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Lawrence MacDonald was a respected Scottish sculptor born in Perthshire. During the early 1820s he moved to Rome and established himself as a sculptor of portrait busts. He was also one of the founding members of the British Academy of Arts in Rome 1822 – 1823. MacDonald was popular with Scottish and English travellers in Rome, and it became fashionable to commission a portrait bust from him whilst visiting the city. Amongst his patrons were the Duke of Atholl and Sir Evan McGregor.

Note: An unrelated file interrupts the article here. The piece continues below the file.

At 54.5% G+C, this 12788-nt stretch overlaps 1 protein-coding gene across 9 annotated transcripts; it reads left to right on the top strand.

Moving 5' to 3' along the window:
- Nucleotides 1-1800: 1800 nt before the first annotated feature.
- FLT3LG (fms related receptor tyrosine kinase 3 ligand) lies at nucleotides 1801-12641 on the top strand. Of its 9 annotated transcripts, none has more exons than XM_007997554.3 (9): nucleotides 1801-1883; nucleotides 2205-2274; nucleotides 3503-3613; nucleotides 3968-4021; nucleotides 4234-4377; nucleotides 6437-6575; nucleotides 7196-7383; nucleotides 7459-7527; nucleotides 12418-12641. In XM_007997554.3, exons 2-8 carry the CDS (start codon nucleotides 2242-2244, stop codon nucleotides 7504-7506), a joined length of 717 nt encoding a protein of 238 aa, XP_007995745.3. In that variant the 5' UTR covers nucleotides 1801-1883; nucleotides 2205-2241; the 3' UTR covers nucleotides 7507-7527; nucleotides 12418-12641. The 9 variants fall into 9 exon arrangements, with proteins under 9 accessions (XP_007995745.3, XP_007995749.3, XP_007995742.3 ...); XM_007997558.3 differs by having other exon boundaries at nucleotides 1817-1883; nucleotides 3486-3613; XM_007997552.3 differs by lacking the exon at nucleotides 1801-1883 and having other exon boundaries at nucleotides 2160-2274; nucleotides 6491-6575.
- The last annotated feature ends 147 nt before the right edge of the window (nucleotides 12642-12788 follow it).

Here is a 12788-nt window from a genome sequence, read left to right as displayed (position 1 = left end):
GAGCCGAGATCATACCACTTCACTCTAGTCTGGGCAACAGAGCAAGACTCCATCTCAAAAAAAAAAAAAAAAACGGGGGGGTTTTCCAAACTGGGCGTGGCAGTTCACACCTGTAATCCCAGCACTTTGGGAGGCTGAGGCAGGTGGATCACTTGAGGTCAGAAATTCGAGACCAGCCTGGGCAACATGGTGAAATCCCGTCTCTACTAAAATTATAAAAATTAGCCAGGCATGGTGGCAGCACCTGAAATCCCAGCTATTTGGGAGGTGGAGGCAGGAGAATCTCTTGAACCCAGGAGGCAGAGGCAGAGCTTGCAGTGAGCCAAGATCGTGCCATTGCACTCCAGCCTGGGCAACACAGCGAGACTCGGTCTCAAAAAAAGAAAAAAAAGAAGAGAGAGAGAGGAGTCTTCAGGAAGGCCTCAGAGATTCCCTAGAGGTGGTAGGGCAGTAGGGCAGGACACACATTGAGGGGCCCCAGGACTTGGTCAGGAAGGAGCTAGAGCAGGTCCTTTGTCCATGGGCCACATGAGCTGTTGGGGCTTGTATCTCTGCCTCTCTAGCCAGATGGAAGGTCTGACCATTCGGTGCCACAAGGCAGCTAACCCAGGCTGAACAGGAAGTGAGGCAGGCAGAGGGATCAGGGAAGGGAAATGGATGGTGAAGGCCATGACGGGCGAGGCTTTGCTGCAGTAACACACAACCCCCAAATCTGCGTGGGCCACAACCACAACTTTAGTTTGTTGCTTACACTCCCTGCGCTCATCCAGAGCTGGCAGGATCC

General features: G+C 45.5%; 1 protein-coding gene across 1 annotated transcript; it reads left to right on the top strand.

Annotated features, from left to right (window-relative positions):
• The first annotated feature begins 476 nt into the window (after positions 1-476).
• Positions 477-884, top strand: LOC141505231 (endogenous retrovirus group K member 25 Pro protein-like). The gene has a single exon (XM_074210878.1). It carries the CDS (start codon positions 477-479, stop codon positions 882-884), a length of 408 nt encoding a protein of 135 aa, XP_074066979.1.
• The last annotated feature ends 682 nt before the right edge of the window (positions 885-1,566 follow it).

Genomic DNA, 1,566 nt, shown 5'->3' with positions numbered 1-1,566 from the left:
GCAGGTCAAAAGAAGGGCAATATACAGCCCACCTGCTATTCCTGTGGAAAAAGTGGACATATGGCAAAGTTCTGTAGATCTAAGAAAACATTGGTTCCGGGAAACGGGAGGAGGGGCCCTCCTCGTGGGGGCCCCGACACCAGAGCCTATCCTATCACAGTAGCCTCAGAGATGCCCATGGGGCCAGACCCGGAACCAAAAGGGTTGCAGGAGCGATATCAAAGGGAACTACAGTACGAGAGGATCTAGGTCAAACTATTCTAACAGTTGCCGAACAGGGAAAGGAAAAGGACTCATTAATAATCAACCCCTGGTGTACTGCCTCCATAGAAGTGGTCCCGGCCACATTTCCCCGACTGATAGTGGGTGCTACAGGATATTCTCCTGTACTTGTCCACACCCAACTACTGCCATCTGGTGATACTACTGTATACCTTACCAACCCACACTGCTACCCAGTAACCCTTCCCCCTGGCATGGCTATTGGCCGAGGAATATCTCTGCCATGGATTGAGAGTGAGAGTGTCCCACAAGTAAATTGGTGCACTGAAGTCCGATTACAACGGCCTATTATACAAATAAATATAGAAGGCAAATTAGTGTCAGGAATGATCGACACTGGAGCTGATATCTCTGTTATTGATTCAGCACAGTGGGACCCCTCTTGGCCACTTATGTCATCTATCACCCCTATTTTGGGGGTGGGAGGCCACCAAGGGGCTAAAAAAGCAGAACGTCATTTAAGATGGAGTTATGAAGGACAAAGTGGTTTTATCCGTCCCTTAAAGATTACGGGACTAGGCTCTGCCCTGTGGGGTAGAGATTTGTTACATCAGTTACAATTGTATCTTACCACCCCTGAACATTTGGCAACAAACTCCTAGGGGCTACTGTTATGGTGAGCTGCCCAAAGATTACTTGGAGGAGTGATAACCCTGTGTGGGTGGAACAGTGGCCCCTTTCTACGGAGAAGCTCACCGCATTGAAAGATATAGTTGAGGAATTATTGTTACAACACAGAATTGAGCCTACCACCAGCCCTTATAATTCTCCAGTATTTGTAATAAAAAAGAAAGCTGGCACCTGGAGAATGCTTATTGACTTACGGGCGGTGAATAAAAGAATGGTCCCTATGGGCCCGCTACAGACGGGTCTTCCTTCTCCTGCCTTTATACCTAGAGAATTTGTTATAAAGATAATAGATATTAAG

MacDonald spent the period 1826 – 1832 in Scotland; during this time he exhibited his works and won widespread acclaim, with the Edinburgh Literary Journal even comparing him to Canova. Following this period in Scotland MacDonald returned to Rome where labour and marble were cheaper and he remained there for the rest of his life. He was also involved in assisting younger sculptors, including John Hutchison and William Brodie whose work can also be seen in the collection of the RCPE.

MacDonald often worked in a neoclassical style with a tendency to idealise his subjects. He produced numerous classicised portrait busts, such as the bust of Andrew Duncan Sr. in the College’s collection.